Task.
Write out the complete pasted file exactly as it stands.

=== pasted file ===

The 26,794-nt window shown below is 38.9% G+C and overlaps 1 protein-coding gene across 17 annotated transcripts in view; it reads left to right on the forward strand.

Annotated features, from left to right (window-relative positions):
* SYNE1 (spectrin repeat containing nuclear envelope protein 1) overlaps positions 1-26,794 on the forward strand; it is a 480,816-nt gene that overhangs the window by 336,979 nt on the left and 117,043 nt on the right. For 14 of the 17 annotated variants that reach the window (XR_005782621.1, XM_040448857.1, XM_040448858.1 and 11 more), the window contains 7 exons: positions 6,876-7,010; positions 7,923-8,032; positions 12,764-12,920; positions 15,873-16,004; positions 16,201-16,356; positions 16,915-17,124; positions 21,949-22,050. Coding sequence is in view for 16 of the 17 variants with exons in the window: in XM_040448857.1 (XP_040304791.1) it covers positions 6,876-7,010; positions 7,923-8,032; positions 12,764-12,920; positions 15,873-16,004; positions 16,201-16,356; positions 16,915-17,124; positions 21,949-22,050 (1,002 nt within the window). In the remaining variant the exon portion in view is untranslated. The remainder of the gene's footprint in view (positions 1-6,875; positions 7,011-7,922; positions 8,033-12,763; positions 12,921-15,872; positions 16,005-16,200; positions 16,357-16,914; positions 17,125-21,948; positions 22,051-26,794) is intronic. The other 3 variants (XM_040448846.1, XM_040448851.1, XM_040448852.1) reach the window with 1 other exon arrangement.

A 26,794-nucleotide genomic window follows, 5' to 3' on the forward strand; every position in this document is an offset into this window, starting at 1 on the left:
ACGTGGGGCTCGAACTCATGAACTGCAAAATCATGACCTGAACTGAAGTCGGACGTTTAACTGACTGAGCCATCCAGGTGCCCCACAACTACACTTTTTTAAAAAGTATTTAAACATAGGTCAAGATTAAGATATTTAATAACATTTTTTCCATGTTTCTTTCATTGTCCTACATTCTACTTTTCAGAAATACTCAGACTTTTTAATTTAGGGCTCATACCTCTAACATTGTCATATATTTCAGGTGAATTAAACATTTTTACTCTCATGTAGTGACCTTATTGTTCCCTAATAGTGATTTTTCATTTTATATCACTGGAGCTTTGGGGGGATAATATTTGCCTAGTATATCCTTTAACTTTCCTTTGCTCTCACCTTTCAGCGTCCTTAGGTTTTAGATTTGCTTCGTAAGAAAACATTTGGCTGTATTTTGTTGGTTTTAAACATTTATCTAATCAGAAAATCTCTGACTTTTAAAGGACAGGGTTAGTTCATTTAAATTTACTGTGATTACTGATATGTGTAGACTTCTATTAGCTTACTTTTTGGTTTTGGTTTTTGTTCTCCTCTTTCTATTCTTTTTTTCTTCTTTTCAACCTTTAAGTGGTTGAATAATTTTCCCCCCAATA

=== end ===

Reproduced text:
The 26,794-nt window shown below is 38.9% G+C and overlaps 1 protein-coding gene across 17 annotated transcripts in view; it reads left to right on the forward strand.

Annotated features, from left to right (window-relative positions):
* SYNE1 (spectrin repeat containing nuclear envelope protein 1) overlaps positions 1-26,794 on the forward strand; it is a 480,816-nt gene that overhangs the window by 336,979 nt on the left and 117,043 nt on the right. For 14 of the 17 annotated variants that reach the window (XR_005782621.1, XM_040448857.1, XM_040448858.1 and 11 more), the window contains 7 exons: positions 6,876-7,010; positions 7,923-8,032; positions 12,764-12,920; positions 15,873-16,004; positions 16,201-16,356; positions 16,915-17,124; positions 21,949-22,050. Coding sequence is in view for 16 of the 17 variants with exons in the window: in XM_040448857.1 (XP_040304791.1) it covers positions 6,876-7,010; positions 7,923-8,032; positions 12,764-12,920; positions 15,873-16,004; positions 16,201-16,356; positions 16,915-17,124; positions 21,949-22,050 (1,002 nt within the window). In the remaining variant the exon portion in view is untranslated. The remainder of the gene's footprint in view (positions 1-6,875; positions 7,011-7,922; positions 8,033-12,763; positions 12,921-15,872; positions 16,005-16,200; positions 16,357-16,914; positions 17,125-21,948; positions 22,051-26,794) is intronic. The other 3 variants (XM_040448846.1, XM_040448851.1, XM_040448852.1) reach the window with 1 other exon arrangement.

A 26,794-nucleotide genomic window follows, 5' to 3' on the forward strand; every position in this document is an offset into this window, starting at 1 on the left:
ACGTGGGGCTCGAACTCATGAACTGCAAAATCATGACCTGAACTGAAGTCGGACGTTTAACTGACTGAGCCATCCAGGTGCCCCACAACTACACTTTTTTAAAAAGTATTTAAACATAGGTCAAGATTAAGATATTTAATAACATTTTTTCCATGTTTCTTTCATTGTCCTACATTCTACTTTTCAGAAATACTCAGACTTTTTAATTTAGGGCTCATACCTCTAACATTGTCATATATTTCAGGTGAATTAAACATTTTTACTCTCATGTAGTGACCTTATTGTTCCCTAATAGTGATTTTTCATTTTATATCACTGGAGCTTTGGGGGGATAATATTTGCCTAGTATATCCTTTAACTTTCCTTTGCTCTCACCTTTCAGCGTCCTTAGGTTTTAGATTTGCTTCGTAAGAAAACATTTGGCTGTATTTTGTTGGTTTTAAACATTTATCTAATCAGAAAATCTCTGACTTTTAAAGGACAGGGTTAGTTCATTTAAATTTACTGTGATTACTGATATGTGTAGACTTCTATTAGCTTACTTTTTGGTTTTGGTTTTTGTTCTCCTCTTTCTATTCTTTTTTTCTTCTTTTCAACCTTTAAGTGGTTGAATAATTTTCCCCCCAATA